The use of combinations of small molecule drugs in highly active antiretroviral therapy (HAART) to stop or thwart HIV propagation has had a major impact on delaying the progression from HIV-1 infection to the development of AIDS. Despite this progress, there are problems associated with lifelong use of antiviral drug therapy, including toxicity, the emergence of virus resistant to multiple drugs, and the cost of daily medication. Gene therapy of human T lymphocytes and/or hematopoietic progenitor cells can be considered as a potential replacement or supplement to the current anti-HIV-1 therapies. Similar to small molecule therapies in which combinations of drugs targeting different steps in the viral replication cycle have been most effective, we believe that therapeutic RNAs must also be used in combinations to block various stages of the viral replication cycle to mitigate viral escape. On the basis of findings that both HIV-1 viral RNA transcripts and proteins localize in the nucleolus, we have previously demonstrated that nucleolar-localizing small RNAs can be potent therapeutic agents. For example, we had previously succeeded in inhibiting HIV-1 replication by individually expressing snoRNA chimeras, including the U16TAR and U16RBE RNA decoys that sequester the HIV-1 Tat and Rev proteins in the nucleolus, respectively (Michienzi et al.
). In addition, we also demonstrated that a nucleolar-localizing ribozyme targeting a conserved U5 sequence present in all HIV-1 transcripts had excellent HIV-1 inhibitory function (Michienzi et al.
; Unwalla et al.
). As a combinatorial approach to incorporate anti-HIV small RNAs with different mechanisms of action and target specificity, we multiplexed the aforementioned snoRNA chimeras in addition to siRNAs that cleave tat
mRNAs with the goal to block all transcript production and efficiently achieve suppression of HIV-1 replication.
We chose to use a single promoter and an intron-based platform to express combinations of siRNAs and snoRNAs. Both miRNAs and snoRNAs are processed from introns, thereby providing a rationale for our approach (Hirose et al.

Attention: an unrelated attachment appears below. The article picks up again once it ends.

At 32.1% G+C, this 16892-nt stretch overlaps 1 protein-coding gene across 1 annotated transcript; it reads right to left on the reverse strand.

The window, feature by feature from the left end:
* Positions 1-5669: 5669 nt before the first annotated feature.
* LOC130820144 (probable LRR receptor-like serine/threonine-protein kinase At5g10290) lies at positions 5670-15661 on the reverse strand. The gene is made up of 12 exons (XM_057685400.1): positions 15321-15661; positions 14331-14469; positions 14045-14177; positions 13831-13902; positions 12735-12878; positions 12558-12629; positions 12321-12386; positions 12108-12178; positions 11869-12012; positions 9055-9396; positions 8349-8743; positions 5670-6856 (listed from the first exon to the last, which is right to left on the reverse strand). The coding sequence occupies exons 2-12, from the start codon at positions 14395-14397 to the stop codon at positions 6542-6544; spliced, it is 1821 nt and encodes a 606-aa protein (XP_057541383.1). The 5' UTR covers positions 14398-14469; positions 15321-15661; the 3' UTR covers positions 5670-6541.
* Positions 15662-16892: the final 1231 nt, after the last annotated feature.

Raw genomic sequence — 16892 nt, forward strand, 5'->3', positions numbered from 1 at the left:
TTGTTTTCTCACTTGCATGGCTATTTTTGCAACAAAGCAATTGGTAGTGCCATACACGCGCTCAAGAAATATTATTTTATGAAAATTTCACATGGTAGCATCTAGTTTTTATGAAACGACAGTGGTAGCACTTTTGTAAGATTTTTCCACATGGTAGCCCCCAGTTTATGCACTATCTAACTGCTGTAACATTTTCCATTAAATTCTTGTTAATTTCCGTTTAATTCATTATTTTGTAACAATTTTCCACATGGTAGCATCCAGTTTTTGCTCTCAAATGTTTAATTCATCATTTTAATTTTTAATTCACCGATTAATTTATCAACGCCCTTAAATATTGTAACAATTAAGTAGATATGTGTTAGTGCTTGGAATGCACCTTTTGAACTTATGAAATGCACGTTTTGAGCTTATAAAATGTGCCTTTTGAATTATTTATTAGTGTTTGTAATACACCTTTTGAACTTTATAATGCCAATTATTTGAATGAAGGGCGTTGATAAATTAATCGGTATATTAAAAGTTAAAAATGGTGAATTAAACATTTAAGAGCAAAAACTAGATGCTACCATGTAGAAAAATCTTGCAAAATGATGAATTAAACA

). We previously engineered and optimized the polycistronic miRNA cluster referred to as MCM7 to coexpress three anti-HIV siRNAs from a single Pol II human U1 promoter (Aagaard et al.
). We have now carefully examined several aspects of using this system in a lentiviral vector backbone platform. The current constructs were further optimized for packaging efficiency by cloning the MCM7 transgene in the forward direction with respect to the CMV promoter in the lentiviral pHIV7-EGFP vector with the U1-specific transcriptional termination sequence. We were surprised by the superior packaging efficiency of our constructs, especially those with the transgene in the forward orientation, compared with the empty pHIV7-EGFP vector. Expression of the anti-HIV RNAs might be expected to negatively impact transcription of the full-length viral RNA genome during packaging because our pHIV7-EGFP lentiviral vector is dependent on HIV-1 Rev for packaging. Because all of the constructs contain at least one small RNA against HIV-1 Rev, it was expected that the viral titer of the constructs might be lower or equivalent at best to that of the parental pHIV7-EGFP vector. We have previously overcome this challenge by increasing the amount of HIV Rev-expressing plasmid (Li et al.
) or by inclusion of a plasmid that expresses an Ago2-targeting shRNA (H. Soifer, unpublished data) to minimize the RNAi activity in cells during packaging. In the present case, we did not find an advantage to downregulating Ago2 (data not shown) because the siRNA expression levels are relatively low compared with Pol III-transcribed shRNAs, and during packaging these do not effectively downregulate the viral transcripts. We also postulate that insertion of the MCM7 cassette produces a larger viral transcript (5.4
kb) whose size is closer to that of the natural HIV-1 RNA genome (9
kb) and therefore more favorable for packaging compared with the parental empty vector (3.9
kb). Indeed, we found a 2.5-fold increase in viral titer when the parental MCM7 intron lacking anti-HIV RNAs was incorporated (data not shown), similar to our gene therapy constructs carrying anti-HIV RNAs. Second, we observed the effect of transgene directionality on packaging efficiency, with the forward orientation yielding greater than 100-fold higher production of virus. It is likely that the transgene RNA transcript, when expressed from the U1 promoter in the reverse orientation, could create an opposing transcript during packaging that negatively impacts on levels of expression from an antisense effect.